​For more information on Richard Jones, please click here.
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Poem of the Week, by Chard deNiord

My favorite phrase in Mandarin is “Changjiang shangyou hen feiwo,” which translates to “The upper reaches of the Yangtze River valley are very rich and fertile,”a fact that has nothing to do with why I love it. If you could hear it spoken you might understand, because the way the chang rises up to meet the jiang (Chinese is a tonal language) and then swoops from the abrupt shang waaaay down to the you, the curving sonority of which is matched by the hen, the whole sentence ending with a slight curve of fei to the command of the WO! is entrancing. That whole rhythm=hypnotic thing is why I love this poem.

Anchorite* in Autumn
– Chard deNiord

She rose from bed and coughed
for an hour. Entered her niche
that was also her shower. Shaved
her legs with Ockham’s razor.
Rinsed her hair with holy
water. Opened the curtain
that was double-layered. Slipped
on her robe in the widening
gyre. Gazed in the mirror
with gorgeous terror. Took out
a cigarette and held it
like a flower. Lit it devoutly
like the wick of a pyre. Smoked
like a thurible in the grip of a friar.
Stared out the window
at the leaves on fire, fire, fire…

*If you, like me, aren’t entirely sure what anchorite means, it means “religious recluse.”

​For more info on Chard deNiord, please click here.

My Facebook page: http://www.facebook.com/home.php?#!/pages/Alison-McGhee/119862491361265?ref=ts

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Poem of the Week, by Dan Bellm

Many years ago I used to teach creative writing workshops at the Minnesota AIDS Project. One of the writers was a man named Kirk. His eyes were dark blue and his face, like his personality, was calm and reserved except for one day, in the midst of discussing a play, he half-rose from his chair and leaned forward and acted out a few lines from a scene. It was an instantaneous change from contained and quiet to blazing; the air around him was electrified. (I later found out that he had spent his career working in theater.) Kirk’s writing, like everything else about him, was precise, psychologically acute and unforgettable. I still remember the first piece he wrote for our class, a brief memoir about growing up, washing the dishes with his mother and aunts and female cousins after a family dinner, knowing that the kitchen, with the women, was where he was most at home. “This is where I belong.” Kirk is gone now, but I think about him often, and lines of his beautiful writing float around in my head. I’m pretty sure he would have loved this poem.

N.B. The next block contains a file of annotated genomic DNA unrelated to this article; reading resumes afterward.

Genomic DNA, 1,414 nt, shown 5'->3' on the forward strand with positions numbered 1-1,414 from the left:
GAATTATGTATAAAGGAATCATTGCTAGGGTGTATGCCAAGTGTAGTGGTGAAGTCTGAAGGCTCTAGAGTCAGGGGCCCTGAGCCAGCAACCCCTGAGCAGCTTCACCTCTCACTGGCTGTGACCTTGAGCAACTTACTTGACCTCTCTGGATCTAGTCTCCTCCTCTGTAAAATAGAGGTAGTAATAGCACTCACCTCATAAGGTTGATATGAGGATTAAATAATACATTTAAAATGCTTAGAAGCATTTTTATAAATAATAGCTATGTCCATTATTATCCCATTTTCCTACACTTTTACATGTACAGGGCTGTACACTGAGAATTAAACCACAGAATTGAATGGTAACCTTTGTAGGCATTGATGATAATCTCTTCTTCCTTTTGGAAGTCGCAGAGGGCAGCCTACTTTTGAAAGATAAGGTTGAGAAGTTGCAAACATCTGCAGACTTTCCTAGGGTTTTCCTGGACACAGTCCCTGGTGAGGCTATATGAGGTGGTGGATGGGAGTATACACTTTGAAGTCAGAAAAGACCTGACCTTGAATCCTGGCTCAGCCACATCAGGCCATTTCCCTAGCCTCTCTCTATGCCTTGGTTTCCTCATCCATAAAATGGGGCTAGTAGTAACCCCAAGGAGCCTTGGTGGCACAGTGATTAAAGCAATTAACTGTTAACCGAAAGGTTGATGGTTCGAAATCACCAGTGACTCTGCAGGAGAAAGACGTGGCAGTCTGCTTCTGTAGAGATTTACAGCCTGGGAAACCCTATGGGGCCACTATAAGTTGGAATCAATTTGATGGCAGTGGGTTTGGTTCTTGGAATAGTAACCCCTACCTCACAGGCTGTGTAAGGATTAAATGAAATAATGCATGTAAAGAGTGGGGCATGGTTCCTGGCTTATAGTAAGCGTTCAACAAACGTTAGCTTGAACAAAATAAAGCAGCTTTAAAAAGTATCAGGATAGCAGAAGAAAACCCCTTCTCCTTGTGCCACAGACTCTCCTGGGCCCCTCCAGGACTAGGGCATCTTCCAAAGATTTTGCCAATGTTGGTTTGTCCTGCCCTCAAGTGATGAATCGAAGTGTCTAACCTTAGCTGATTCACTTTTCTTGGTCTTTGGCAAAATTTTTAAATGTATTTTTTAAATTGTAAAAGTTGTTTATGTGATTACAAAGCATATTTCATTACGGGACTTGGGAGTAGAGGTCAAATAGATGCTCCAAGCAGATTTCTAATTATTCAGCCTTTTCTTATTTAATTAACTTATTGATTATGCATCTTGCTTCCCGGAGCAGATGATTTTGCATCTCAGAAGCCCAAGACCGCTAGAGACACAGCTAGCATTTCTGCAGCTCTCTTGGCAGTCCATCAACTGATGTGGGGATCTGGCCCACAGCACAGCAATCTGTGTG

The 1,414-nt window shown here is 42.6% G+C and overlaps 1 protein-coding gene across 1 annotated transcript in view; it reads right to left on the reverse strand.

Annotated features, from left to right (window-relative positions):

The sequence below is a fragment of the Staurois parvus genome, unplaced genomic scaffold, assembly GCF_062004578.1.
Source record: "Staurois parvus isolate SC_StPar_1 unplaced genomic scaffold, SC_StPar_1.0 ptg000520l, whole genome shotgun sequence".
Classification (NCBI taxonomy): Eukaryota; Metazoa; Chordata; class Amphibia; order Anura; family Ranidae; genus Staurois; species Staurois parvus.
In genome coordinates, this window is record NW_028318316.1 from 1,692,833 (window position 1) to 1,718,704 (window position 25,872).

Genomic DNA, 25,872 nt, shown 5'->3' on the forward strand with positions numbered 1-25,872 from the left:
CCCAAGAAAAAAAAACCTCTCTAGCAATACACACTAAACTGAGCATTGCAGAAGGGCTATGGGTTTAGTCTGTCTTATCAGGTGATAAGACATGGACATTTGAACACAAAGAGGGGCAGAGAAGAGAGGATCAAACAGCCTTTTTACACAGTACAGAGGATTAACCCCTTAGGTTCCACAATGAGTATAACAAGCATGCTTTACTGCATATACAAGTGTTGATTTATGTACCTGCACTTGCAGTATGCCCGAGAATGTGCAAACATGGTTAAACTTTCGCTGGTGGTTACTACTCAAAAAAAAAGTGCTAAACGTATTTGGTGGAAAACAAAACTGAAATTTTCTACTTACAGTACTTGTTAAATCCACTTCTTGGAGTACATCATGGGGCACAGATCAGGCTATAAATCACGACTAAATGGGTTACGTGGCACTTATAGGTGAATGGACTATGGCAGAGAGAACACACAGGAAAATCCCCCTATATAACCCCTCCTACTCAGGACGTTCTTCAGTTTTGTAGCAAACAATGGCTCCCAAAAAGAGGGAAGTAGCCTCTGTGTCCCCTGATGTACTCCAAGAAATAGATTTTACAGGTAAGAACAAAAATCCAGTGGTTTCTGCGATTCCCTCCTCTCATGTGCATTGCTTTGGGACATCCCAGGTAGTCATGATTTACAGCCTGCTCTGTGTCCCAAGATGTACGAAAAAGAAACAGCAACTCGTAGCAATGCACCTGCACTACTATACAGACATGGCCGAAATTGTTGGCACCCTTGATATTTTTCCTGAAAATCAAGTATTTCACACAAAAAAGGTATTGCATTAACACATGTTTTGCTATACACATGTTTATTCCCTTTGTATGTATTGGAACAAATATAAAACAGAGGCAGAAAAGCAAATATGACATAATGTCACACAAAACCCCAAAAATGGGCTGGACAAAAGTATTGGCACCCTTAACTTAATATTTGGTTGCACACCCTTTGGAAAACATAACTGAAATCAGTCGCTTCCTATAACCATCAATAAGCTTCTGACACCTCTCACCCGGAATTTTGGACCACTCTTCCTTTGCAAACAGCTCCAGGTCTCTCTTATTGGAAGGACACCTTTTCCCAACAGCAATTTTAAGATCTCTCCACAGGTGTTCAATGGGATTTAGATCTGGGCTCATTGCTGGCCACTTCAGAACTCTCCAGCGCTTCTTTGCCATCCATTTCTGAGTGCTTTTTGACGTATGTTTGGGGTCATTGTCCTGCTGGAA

– Dan Bellm

After the men had
eaten, as always, very
fast, and gone—I thought

of them that way, my
father and brother—the men—
not counting myself

as of their kind—the
time became our own, for talks,
for confidences—

I was one of her,
though I could never be, a
deserter in an

open field between
two camps. Even my high school
said on its billboard,

Give us a boy, and
get back a man
, a wager
that allowed for no

exceptions, like an
article of war. Gay child
years away from that

lonely evening of
coming out to her at last,
of telling her what

she knew already
and had waited for, I’d sit
in the kitchen with

her after clearing
the meal away, our hands all
but touching, letting

a little peace fall
around us for the evening,
coffee steaming in

two cups, and try at
ways of being grown, with her
as witness, telling

the truth as I could—
which is how, one night, that room
became a minor,

unrecorded battleground
of the Vietnam

War. I think she knew
before it began how she’d
be left standing in

the middle with her
improvised white flag, mother,
peacemaker, when I

said I refused to
go; never mind how, I’d thought
her very presence,

her mysterious
calm, would neutralize any
opposing force, draft

board, father—it’s not,
we know, how that war came to
pass. For years I’d still

call her at that hour,
the work done and the darkness
coming on, even

all those years when Dad
was the one who’d come to the
phone first, and then not

speak to me. Twilight
times with her, when a secret
or what I thought was

one could fall away
beneath her patient regard,
though I would never

manage to heal her
hurts the way she tended mine—
those crossings-over

to evening when the
in-between of every kind
seemed possible, and

doubt came clear, because
she heard, and understood, and
did not turn away.

​For more information on Dan Bellm, please click here: http://www.danbellm.com/